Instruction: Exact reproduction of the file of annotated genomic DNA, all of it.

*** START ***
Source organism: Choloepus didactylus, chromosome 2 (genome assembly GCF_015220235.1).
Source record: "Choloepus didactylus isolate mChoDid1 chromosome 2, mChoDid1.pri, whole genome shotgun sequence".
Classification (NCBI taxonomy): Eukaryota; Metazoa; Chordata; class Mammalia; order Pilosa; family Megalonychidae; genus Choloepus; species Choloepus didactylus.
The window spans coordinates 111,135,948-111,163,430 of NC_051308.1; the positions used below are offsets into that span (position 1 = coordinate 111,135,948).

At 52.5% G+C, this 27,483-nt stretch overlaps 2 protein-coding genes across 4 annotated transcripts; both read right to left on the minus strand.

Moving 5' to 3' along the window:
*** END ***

Source organism: Choloepus didactylus, chromosome 2 (genome assembly GCF_015220235.1).
Source record: "Choloepus didactylus isolate mChoDid1 chromosome 2, mChoDid1.pri, whole genome shotgun sequence".
Classification (NCBI taxonomy): Eukaryota; Metazoa; Chordata; class Mammalia; order Pilosa; family Megalonychidae; genus Choloepus; species Choloepus didactylus.
The window spans coordinates 111,135,948-111,163,430 of NC_051308.1; the positions used below are offsets into that span (position 1 = coordinate 111,135,948).

At 52.5% G+C, this 27,483-nt stretch overlaps 2 protein-coding genes across 4 annotated transcripts; both read right to left on the minus strand.

Moving 5' to 3' along the window: